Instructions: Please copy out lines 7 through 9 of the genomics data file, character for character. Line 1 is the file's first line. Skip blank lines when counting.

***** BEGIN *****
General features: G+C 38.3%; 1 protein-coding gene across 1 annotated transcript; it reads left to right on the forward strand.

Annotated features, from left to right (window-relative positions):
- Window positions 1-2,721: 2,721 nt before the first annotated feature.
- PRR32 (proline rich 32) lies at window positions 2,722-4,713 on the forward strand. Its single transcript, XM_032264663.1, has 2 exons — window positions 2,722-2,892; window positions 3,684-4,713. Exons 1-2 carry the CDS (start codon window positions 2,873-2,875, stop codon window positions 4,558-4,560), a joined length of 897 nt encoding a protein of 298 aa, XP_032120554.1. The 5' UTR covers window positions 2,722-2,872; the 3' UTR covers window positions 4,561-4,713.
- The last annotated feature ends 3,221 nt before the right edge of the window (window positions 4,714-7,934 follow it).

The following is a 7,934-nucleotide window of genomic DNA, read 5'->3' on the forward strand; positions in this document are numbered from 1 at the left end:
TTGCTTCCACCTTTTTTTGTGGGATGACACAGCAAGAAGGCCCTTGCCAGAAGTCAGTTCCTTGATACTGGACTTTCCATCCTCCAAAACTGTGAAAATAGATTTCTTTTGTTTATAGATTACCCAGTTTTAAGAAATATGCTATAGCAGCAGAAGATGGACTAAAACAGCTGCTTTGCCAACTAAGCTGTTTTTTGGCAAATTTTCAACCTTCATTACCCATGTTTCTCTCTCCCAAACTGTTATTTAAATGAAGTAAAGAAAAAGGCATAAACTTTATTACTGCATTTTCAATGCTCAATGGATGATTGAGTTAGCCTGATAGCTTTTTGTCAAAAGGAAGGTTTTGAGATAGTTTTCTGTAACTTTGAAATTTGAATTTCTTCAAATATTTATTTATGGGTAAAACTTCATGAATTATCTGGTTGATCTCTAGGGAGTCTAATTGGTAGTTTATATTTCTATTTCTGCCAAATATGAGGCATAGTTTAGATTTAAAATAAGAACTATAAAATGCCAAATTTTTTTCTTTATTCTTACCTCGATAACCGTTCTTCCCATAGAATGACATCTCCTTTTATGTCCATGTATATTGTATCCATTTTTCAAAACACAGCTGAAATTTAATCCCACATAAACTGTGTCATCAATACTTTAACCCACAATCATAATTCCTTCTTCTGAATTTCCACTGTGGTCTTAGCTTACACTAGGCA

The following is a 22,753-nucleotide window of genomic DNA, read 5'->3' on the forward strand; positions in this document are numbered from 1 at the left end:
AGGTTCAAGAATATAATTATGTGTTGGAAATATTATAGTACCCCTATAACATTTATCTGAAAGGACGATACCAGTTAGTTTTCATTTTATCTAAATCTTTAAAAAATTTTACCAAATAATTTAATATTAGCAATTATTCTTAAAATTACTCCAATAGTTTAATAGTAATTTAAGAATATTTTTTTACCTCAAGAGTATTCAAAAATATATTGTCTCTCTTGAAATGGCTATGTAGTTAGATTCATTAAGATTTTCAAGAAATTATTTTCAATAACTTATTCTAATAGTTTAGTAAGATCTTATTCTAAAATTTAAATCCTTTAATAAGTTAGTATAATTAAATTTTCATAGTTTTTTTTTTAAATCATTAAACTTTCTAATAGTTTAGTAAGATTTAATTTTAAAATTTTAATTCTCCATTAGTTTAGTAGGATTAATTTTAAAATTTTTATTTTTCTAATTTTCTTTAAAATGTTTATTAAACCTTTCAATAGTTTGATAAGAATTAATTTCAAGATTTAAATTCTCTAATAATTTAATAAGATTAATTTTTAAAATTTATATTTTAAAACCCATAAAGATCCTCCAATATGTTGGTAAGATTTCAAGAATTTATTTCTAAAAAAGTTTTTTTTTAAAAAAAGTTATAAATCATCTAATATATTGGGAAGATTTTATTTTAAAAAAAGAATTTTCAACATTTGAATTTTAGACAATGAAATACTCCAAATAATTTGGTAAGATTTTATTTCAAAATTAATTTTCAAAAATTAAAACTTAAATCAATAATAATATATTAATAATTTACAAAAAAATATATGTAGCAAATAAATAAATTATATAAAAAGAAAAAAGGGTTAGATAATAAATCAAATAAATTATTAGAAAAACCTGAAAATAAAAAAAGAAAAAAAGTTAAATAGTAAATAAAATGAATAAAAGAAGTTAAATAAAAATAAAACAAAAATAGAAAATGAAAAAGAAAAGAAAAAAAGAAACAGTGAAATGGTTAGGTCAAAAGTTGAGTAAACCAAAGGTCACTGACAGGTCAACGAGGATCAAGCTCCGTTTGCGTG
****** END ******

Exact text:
TTGCTTCCACCTTTTTTTGTGGGATGACACAGCAAGAAGGCCCTTGCCAGAAGTCAGTTCCTTGATACTGGACTTTCCATCCTCCAAAACTGTGAAAATAGATTTCTTTTGTTTATAGATTACCCAGTTTTAAGAAATATGCTATAGCAGCAGAAGATGGACTAAAACAGCTGCTTTGCCAACTAAGCTGTTTTTTGGCAAATTTTCAACCTTCATTACCCATGTTTCTCTCTCCCAAACTGTTATTTAAATGAAGTAAAGAAAAAGGCATAAACTTTATTACTGCATTTTCAATGCTCAATGGATGATTGAGTTAGCCTGATAGCTTTTTGTCAAAAGGAAGGTTTTGAGATAGTTTTCTGTAACTTTGAAATTTGAATTTCTTCAAATATTTATTTATGGGTAAAACTTCATGAATTATCTGGTTGATCTCTAGGGAGTCTAATTGGTAGTTTATATTTCTATTTCTGCCAAATATGAGGCATAGTTTAGATTTAAAATAAGAACTATAAAATGCCAAATTTTTTTCTTTATTCTTACCTCGATAACCGTTCTTCCCATAGAATGACATCTCCTTTTATGTCCATGTATATTGTATCCATTTTTCAAAACACAGCTGAAATTTAATCCCACATAAACTGTGTCATCAATACTTTAACCCACAATCATAATTCCTTCTTCTGAATTTCCACTGTGGTCTTAGCTTACACTAGGCA

The following is a 22,753-nucleotide window of genomic DNA, read 5'->3' on the forward strand; positions in this document are numbered from 1 at the left end:
AGGTTCAAGAATATAATTATGTGTTGGAAATATTATAGTACCCCTATAACATTTATCTGAAAGGACGATACCAGTTAGTTTTCATTTTATCTAAATCTTTAAAAAATTTTACCAAATAATTTAATATTAGCAATTATTCTTAAAATTACTCCAATAGTTTAATAGTAATTTAAGAATATTTTTTTACCTCAAGAGTATTCAAAAATATATTGTCTCTCTTGAAATGGCTATGTAGTTAGATTCATTAAGATTTTCAAGAAATTATTTTCAATAACTTATTCTAATAGTTTAGTAAGATCTTATTCTAAAATTTAAATCCTTTAATAAGTTAGTATAATTAAATTTTCATAGTTTTTTTTTTAAATCATTAAACTTTCTAATAGTTTAGTAAGATTTAATTTTAAAATTTTAATTCTCCATTAGTTTAGTAGGATTAATTTTAAAATTTTTATTTTTCTAATTTTCTTTAAAATGTTTATTAAACCTTTCAATAGTTTGATAAGAATTAATTTCAAGATTTAAATTCTCTAATAATTTAATAAGATTAATTTTTAAAATTTATATTTTAAAACCCATAAAGATCCTCCAATATGTTGGTAAGATTTCAAGAATTTATTTCTAAAAAAGTTTTTTTTTAAAAAAAGTTATAAATCATCTAATATATTGGGAAGATTTTATTTTAAAAAAAGAATTTTCAACATTTGAATTTTAGACAATGAAATACTCCAAATAATTTGGTAAGATTTTATTTCAAAATTAATTTTCAAAAATTAAAACTTAAATCAATAATAATATATTAATAATTTACAAAAAAATATATGTAGCAAATAAATAAATTATATAAAAAGAAAAAAGGGTTAGATAATAAATCAAATAAATTATTAGAAAAACCTGAAAATAAAAAAAGAAAAAAAGTTAAATAGTAAATAAAATGAATAAAAGAAGTTAAATAAAAATAAAACAAAAATAGAAAATGAAAAAGAAAAGAAAAAAAGAAACAGTGAAATGGTTAGGTCAAAAGTTGAGTAAACCAAAGGTCACTGACAGGTCAACGAGGATCAAGCTCCGTTTGCGTG